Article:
Patients who underwent surgery at Goshen (Indiana) Hospital between April 1 and September 30 may have been exposed to dangerous diseases after a breakdown in the facility’s surgical instrument sterilization process.
The Goshen News reported this week that the hospital sent a letter to affected patients earlier this month, announcing that one of the hospital’s seven surgical instrument sterilization technicians failed to complete one of the steps required in the sterilization process with certain instruments. This potentially exposed surgical patients to a variety of infections, including hepatitis C, hepatitis B, and HIV.
“The surgical instruments in question were still treated with our usual chemical disinfection and machine sterilization processes which include a wide margin of safety; however, such instruments may or may not have been completely sterile,” according to the letter, which was quoted by the paper. “While we believe the risk is extremely low, out of the utmost caution, we want to notify you that it is possible that this action may have exposed you to infections. To be very conservative, we want to offer patients free lab testing services to verify the absence or presence of any of these viruses.”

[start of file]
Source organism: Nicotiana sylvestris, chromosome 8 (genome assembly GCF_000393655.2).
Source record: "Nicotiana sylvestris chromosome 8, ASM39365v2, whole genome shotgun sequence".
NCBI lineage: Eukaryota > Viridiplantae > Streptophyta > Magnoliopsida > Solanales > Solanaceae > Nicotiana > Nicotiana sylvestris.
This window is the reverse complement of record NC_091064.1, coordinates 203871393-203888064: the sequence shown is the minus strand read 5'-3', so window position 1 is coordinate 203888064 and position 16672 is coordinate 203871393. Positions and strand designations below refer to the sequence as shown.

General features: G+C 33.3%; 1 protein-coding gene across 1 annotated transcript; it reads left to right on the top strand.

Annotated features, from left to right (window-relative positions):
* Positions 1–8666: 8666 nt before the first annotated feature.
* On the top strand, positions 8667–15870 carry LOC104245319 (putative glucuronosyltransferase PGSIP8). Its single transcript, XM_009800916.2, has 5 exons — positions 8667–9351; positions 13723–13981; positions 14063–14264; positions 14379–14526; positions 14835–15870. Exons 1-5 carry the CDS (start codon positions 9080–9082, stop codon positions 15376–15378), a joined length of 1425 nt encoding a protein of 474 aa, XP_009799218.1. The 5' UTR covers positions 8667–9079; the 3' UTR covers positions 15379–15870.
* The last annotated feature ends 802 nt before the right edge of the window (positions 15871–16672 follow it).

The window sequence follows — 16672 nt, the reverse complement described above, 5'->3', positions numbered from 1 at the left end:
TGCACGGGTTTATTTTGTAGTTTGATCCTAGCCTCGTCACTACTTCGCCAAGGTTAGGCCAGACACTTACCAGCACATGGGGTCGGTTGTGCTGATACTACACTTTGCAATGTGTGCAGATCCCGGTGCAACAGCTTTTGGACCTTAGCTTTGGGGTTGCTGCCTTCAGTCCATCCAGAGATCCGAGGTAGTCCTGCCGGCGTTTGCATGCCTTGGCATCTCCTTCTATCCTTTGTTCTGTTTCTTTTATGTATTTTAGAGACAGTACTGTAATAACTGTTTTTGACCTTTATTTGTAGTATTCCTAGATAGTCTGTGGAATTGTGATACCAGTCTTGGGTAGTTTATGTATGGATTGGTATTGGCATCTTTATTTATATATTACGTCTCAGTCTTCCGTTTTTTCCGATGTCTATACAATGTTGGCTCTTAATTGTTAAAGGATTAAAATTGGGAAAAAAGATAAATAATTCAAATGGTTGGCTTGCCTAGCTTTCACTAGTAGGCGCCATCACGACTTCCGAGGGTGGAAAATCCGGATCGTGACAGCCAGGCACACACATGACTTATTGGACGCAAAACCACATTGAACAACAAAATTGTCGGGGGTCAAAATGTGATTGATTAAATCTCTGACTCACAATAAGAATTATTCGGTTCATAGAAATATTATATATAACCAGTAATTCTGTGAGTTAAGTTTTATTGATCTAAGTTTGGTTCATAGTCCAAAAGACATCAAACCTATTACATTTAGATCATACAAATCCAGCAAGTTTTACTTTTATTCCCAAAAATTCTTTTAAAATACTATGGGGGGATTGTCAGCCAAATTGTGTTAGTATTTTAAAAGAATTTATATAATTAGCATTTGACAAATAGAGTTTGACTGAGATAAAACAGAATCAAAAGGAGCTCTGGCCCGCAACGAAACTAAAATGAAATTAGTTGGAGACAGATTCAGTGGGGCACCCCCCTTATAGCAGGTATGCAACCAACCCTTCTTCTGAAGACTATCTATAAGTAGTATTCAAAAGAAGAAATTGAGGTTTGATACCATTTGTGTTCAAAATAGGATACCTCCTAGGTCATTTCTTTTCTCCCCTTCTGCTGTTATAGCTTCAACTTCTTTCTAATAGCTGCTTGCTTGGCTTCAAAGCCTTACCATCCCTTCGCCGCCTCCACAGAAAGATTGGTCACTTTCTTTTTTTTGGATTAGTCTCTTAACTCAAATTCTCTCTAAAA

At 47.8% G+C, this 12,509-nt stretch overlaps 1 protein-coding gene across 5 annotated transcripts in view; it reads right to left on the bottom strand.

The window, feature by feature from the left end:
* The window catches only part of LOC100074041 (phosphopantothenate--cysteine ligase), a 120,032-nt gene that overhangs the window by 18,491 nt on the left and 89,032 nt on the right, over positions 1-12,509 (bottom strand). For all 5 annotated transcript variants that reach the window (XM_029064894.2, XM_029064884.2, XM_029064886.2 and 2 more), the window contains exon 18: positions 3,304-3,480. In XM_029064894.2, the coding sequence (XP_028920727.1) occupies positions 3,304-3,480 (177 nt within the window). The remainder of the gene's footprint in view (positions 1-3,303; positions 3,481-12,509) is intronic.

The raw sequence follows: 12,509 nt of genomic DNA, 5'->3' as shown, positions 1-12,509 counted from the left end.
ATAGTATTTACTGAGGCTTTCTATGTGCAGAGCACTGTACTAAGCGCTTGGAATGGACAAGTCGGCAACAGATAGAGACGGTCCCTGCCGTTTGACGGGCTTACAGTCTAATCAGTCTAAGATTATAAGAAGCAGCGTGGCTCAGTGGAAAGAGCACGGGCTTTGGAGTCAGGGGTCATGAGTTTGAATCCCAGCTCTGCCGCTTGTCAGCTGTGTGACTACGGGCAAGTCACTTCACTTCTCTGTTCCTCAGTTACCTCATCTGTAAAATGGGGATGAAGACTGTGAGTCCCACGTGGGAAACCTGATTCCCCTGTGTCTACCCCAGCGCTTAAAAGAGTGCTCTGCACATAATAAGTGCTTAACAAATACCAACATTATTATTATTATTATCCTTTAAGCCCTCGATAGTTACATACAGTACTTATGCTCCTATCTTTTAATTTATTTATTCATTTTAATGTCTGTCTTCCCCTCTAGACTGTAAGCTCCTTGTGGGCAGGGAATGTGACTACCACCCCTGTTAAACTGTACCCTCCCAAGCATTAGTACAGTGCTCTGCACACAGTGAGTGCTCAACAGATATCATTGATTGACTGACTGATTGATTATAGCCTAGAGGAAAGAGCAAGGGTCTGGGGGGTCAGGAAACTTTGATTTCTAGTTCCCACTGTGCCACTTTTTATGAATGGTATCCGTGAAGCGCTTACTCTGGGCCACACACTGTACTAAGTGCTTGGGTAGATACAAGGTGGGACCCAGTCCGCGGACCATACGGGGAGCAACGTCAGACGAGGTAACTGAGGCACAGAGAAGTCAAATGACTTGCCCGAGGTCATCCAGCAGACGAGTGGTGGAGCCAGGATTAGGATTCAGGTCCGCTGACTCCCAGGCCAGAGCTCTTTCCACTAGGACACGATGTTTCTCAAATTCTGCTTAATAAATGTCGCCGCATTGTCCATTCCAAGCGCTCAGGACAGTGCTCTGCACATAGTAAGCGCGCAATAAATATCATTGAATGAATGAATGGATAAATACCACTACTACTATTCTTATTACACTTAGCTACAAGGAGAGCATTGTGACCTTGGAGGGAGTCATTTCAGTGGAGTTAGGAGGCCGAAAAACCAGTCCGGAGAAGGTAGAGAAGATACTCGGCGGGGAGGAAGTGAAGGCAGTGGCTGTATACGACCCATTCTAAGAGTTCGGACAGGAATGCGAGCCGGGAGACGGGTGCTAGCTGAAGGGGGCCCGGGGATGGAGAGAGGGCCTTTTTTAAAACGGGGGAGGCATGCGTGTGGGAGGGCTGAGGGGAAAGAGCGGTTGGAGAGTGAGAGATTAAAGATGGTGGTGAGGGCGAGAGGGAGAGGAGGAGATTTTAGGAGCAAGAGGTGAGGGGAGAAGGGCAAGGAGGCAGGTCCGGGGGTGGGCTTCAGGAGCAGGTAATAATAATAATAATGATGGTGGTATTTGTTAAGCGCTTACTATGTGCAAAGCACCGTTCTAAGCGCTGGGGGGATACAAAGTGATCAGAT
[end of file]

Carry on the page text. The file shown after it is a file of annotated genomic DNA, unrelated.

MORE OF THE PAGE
A hospital official told the newspaper that a total of 1,182 surgical patients may have been exposed to disease, but did not say whether any have tested positive for any diseases.
Goshen Hospital Chief Operating Officer Daniel Nafziger told the paper that the hospital took quick action to address the issue.
“As with any patient safety concern, we rigorously investigated all aspects around the incident,” Nafziger said. “We have put strict policies and additional safety measures in place to ensure it does not happen again. We also want to express our concern for each of these patients.”